After importing the Async Await Support plugin from the server, you can use it in your project.
As we did in the previous part of the blog, we need to declare the variables that will be used for handling the timer. So, let's declare them first.
Timer Increment in AsyncAwait
With AsyncAwait you don't need to increase the timer in each frame like we did in Update() method above. We need to set the timer with a 1-second time interval which will increment the timer by 1-second until it reaches the total time provided in the totalTime.
Here, async is added before the return type void. It makes the StartTimer() method an async method, which runs in a different thread than the normal code running thread. You can easily apply await to wait for the given time interval in the method. We will apply a 1-second real-time interval. After the timer is up, OnTimeOut event is triggered to inform that the timer is up.
You might have seen some familiarity in the code above. It is almost similar to the timer increment process usingCoroutine. The only differences areIEnumerator is replaced with async and yield return is replaced with await.
Now, we just need to reset and start the timer for a given time, and it will work fine. In our case, we trigger an Action event once the timer is up. You can assign any reference to it.
Now, call the StartTimer() method and provide the total time and callback method. We will call this in Start() method for this code.
We have provided a total of 10 seconds to be run in the timer, and when it's up, the TimeOut method will be called. You can invoke any action whenever the timer is up in the TimeOut() function.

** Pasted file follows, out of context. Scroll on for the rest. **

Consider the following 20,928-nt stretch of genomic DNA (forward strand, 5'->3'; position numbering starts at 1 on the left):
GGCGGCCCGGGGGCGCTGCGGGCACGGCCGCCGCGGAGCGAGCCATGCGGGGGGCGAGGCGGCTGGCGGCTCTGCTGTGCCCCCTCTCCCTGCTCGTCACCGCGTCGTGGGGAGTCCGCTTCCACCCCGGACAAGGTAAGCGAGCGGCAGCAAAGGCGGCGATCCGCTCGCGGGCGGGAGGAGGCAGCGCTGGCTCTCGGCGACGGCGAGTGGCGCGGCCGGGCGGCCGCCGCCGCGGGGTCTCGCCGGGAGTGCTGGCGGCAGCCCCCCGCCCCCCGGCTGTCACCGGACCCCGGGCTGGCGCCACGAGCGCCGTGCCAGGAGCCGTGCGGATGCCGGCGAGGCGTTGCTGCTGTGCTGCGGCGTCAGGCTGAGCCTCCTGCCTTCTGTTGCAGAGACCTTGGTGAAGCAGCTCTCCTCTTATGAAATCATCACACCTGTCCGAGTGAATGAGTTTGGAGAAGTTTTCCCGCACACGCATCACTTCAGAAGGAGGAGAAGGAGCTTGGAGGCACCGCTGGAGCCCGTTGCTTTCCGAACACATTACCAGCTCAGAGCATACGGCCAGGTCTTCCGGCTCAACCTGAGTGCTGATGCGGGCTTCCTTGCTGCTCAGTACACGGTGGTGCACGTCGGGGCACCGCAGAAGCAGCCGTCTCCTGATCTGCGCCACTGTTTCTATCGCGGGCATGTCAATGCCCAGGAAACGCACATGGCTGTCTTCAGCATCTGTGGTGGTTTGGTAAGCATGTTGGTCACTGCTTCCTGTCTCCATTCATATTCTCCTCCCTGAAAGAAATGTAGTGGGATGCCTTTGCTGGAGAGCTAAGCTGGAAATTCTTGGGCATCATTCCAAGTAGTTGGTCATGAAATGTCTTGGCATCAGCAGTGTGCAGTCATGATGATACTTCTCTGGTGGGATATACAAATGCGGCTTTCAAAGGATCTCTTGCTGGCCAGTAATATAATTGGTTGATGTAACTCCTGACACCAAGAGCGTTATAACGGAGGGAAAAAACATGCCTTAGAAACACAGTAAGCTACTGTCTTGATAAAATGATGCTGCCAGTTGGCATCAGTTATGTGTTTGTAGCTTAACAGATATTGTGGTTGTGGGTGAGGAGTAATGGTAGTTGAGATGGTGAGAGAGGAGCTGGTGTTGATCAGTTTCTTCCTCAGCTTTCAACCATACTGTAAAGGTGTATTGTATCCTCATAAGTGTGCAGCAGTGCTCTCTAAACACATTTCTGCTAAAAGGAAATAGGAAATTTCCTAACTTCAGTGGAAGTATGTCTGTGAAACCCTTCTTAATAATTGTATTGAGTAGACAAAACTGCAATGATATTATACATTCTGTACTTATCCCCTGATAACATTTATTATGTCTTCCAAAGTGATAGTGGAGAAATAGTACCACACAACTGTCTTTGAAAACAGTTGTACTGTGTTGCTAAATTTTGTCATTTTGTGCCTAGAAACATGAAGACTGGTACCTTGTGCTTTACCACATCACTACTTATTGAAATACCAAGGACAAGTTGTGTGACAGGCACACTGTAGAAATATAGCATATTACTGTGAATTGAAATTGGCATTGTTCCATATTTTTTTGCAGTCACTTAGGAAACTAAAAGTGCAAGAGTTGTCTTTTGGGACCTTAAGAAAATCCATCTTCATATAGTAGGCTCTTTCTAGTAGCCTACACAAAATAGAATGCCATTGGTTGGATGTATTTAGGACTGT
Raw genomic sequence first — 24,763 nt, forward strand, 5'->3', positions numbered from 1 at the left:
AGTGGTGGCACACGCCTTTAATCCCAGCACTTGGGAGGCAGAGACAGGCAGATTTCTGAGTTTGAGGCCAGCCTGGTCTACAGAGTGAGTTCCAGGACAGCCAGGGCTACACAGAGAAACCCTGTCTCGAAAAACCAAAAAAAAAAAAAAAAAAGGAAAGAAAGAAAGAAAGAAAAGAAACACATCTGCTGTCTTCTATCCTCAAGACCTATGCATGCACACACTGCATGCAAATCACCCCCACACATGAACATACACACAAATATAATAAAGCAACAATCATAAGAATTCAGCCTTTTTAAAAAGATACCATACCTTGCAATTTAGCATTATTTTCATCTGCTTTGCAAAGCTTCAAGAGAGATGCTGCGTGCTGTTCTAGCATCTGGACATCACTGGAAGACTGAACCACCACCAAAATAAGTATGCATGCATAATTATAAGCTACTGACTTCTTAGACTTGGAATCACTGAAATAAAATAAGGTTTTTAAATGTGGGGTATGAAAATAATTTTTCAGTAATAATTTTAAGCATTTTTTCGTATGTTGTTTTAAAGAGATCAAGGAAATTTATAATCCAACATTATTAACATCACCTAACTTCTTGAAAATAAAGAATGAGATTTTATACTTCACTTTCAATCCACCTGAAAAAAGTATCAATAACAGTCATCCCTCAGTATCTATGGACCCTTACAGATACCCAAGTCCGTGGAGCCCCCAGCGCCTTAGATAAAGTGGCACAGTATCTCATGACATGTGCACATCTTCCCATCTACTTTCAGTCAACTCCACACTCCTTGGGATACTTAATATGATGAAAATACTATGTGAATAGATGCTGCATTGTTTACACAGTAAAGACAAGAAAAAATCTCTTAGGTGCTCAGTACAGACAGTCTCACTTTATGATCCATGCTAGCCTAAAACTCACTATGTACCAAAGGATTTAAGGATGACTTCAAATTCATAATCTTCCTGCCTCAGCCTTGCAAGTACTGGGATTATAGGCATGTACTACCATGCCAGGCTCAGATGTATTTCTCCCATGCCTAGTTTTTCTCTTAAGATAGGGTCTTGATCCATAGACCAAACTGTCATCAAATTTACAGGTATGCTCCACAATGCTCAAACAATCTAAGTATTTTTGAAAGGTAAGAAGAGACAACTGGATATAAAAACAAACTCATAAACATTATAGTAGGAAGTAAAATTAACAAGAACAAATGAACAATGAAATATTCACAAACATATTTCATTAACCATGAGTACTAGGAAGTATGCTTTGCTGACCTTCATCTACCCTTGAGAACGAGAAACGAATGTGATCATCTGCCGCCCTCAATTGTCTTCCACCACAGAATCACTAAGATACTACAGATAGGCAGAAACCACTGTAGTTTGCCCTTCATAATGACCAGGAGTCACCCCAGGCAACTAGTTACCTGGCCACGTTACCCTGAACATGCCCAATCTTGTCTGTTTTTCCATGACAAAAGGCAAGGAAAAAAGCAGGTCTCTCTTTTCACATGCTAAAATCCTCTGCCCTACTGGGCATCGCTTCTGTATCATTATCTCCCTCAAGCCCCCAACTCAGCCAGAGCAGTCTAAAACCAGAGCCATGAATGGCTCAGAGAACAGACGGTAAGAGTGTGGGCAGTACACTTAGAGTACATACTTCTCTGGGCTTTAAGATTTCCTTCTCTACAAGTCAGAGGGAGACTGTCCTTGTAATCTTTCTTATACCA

Stopping the Timer in AsyncAwait
For stopping any loop or method which uses AsyncAwait, we need to use CancellationToken . By assigning the CancellationToken created by CancellationSourceToken object, we can easily manage the cancellation of the running timer with AsyncAwait.
CancellationToken is a token created by the CancellationSourceToken object assigned to a task. It helps in cancelling the corresponding tasks running in multiple threads.
Create a global CancellationSourceToken reference. We will need it to cancel its thread from a different method.
Create a method to cancel the _cancellationTokenSource if it has been initiated. Apply try-catch the method to handle the case where the CancellationSourceToken object might have already been disposed, so the full cancellation process can't be executed.
The AsyncAwait applied method doesn't stop by itself when its attached GameObject is disabled or destroyed. So, call for the StopTime() method when the timer is needed to be stopped. You can always decide when to stop the timer.
Now, initialize the CancellationSourceToken and assign its token to a local CancellationToken for its easy use. Before initializing the CancellationSourceToken, don't forget to cancel it if it has already been initialized.
This is how you can create a simple timer using the Async Await plugin.
Full code for TimerWithAsyncAwait
The full code for the TimerWithAsyncAwait is below:
we have finished creating a simple timer in two ways; update() and AsyncAwait in this article. Now you know how to make a simple timer in Unity in four ways: Invoke, Coroutine, Update and AsyncAwait.
Hope you found this blog series helpful. Comment below if you have any queries.